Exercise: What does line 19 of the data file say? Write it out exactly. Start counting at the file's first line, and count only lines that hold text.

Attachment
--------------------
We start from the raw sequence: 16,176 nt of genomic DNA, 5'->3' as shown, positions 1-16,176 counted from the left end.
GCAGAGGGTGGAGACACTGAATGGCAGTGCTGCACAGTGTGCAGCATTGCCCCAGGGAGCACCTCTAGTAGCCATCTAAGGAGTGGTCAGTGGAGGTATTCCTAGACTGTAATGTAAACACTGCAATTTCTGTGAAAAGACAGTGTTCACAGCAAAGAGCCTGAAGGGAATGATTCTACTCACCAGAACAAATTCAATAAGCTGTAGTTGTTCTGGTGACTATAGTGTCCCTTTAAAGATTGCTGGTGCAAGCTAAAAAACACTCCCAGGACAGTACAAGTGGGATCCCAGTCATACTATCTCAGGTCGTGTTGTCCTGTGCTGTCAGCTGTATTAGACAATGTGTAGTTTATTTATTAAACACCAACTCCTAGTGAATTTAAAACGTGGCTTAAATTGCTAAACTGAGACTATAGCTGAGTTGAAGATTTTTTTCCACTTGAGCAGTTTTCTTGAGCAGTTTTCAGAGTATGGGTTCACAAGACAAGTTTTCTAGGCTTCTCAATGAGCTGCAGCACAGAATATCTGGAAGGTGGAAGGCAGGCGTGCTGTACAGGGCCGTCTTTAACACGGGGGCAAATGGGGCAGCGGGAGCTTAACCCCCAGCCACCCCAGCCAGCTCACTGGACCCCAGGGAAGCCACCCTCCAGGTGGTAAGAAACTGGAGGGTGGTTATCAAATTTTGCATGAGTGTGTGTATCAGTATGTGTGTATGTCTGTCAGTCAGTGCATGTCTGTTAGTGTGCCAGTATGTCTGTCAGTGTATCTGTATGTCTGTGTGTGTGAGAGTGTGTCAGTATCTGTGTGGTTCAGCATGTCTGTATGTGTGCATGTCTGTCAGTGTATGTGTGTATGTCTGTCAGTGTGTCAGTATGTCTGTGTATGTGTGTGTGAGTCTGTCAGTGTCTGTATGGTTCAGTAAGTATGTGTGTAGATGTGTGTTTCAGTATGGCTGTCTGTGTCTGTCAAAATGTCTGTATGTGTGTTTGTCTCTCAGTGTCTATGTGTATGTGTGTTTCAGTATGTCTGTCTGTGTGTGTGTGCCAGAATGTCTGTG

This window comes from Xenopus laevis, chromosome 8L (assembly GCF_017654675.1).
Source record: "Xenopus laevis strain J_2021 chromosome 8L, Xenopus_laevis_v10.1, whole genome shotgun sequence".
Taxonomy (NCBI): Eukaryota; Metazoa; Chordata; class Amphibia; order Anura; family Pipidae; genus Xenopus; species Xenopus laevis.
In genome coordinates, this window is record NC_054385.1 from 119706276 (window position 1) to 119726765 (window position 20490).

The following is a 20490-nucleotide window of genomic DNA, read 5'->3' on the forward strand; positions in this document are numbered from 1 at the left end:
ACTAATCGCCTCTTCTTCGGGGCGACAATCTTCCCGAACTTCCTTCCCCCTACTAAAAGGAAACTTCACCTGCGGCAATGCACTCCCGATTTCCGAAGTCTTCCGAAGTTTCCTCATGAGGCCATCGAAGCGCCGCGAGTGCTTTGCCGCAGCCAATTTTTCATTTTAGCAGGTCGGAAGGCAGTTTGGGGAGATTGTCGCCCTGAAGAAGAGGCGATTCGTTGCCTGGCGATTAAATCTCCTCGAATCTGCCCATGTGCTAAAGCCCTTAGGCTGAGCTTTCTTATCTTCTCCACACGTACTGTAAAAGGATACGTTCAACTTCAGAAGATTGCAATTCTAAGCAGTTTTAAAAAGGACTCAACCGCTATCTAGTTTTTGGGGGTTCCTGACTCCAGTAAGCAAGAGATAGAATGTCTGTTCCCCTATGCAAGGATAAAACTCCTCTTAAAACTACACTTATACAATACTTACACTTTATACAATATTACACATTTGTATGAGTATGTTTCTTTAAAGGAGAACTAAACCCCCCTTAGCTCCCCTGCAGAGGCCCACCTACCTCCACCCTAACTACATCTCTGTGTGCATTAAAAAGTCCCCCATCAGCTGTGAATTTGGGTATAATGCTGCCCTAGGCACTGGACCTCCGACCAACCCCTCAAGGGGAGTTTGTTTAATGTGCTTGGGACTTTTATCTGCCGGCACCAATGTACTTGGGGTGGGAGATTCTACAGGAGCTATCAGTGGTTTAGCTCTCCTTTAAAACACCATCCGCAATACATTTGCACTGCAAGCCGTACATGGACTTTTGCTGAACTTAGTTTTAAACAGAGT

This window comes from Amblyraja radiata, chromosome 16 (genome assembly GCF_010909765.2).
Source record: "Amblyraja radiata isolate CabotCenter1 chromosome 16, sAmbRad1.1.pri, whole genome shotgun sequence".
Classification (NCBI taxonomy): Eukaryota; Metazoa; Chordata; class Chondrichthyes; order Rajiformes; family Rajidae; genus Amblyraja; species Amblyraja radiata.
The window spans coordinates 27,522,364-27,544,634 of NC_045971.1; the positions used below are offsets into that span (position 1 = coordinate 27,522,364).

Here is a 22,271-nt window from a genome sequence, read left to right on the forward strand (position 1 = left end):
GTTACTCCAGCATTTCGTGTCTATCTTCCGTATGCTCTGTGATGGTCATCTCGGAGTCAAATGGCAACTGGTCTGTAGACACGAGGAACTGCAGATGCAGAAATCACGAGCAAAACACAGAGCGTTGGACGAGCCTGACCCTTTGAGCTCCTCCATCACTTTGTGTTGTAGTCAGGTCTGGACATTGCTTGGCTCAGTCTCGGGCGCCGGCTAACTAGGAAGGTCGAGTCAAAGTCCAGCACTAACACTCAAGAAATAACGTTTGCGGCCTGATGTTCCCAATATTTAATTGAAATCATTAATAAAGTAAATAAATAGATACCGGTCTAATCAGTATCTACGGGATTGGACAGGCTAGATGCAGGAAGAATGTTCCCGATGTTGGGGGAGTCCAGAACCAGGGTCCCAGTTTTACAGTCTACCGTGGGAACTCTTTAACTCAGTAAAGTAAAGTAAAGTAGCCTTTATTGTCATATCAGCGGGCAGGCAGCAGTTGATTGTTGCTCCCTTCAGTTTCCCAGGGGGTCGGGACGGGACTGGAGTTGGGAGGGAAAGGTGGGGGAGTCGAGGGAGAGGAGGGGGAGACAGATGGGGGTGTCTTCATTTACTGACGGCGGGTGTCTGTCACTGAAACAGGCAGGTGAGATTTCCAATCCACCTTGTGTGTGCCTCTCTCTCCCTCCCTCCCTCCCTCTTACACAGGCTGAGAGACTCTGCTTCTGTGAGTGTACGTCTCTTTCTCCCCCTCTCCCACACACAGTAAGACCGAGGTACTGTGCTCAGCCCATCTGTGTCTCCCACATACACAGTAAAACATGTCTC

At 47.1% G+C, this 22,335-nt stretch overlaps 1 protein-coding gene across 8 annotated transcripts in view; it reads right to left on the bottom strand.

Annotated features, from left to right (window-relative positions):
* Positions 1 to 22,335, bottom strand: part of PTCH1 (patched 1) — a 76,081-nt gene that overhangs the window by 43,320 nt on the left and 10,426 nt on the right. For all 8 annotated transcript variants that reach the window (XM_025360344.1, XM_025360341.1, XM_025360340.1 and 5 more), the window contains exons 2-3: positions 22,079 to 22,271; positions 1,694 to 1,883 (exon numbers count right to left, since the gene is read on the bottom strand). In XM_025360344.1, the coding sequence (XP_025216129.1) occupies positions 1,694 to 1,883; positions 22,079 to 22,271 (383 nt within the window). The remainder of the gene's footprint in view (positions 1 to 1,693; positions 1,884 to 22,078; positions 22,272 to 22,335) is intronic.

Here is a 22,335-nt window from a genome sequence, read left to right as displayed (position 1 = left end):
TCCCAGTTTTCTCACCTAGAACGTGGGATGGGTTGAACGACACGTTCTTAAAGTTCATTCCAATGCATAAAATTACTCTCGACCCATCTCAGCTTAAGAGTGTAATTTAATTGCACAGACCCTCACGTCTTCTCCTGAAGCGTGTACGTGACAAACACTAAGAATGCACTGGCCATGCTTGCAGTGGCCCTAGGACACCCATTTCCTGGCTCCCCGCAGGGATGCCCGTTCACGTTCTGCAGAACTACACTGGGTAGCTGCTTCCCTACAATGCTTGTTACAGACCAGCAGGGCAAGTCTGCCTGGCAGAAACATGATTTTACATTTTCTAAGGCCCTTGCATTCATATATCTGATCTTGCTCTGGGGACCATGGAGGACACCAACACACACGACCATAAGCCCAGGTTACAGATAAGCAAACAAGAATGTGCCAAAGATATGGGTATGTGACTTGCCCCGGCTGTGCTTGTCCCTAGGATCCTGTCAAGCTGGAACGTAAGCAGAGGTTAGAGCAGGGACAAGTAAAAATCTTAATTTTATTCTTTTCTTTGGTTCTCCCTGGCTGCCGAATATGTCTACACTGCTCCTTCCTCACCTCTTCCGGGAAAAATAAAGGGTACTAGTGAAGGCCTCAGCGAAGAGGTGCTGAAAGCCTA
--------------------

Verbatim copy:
TCCCAGTTTTCTCACCTAGAACGTGGGATGGGTTGAACGACACGTTCTTAAAGTTCATTCCAATGCATAAAATTACTCTCGACCCATCTCAGCTTAAGAGTGTAATTTAATTGCACAGACCCTCACGTCTTCTCCTGAAGCGTGTACGTGACAAACACTAAGAATGCACTGGCCATGCTTGCAGTGGCCCTAGGACACCCATTTCCTGGCTCCCCGCAGGGATGCCCGTTCACGTTCTGCAGAACTACACTGGGTAGCTGCTTCCCTACAATGCTTGTTACAGACCAGCAGGGCAAGTCTGCCTGGCAGAAACATGATTTTACATTTTCTAAGGCCCTTGCATTCATATATCTGATCTTGCTCTGGGGACCATGGAGGACACCAACACACACGACCATAAGCCCAGGTTACAGATAAGCAAACAAGAATGTGCCAAAGATATGGGTATGTGACTTGCCCCGGCTGTGCTTGTCCCTAGGATCCTGTCAAGCTGGAACGTAAGCAGAGGTTAGAGCAGGGACAAGTAAAAATCTTAATTTTATTCTTTTCTTTGGTTCTCCCTGGCTGCCGAATATGTCTACACTGCTCCTTCCTCACCTCTTCCGGGAAAAATAAAGGGTACTAGTGAAGGCCTCAGCGAAGAGGTGCTGAAAGCCTA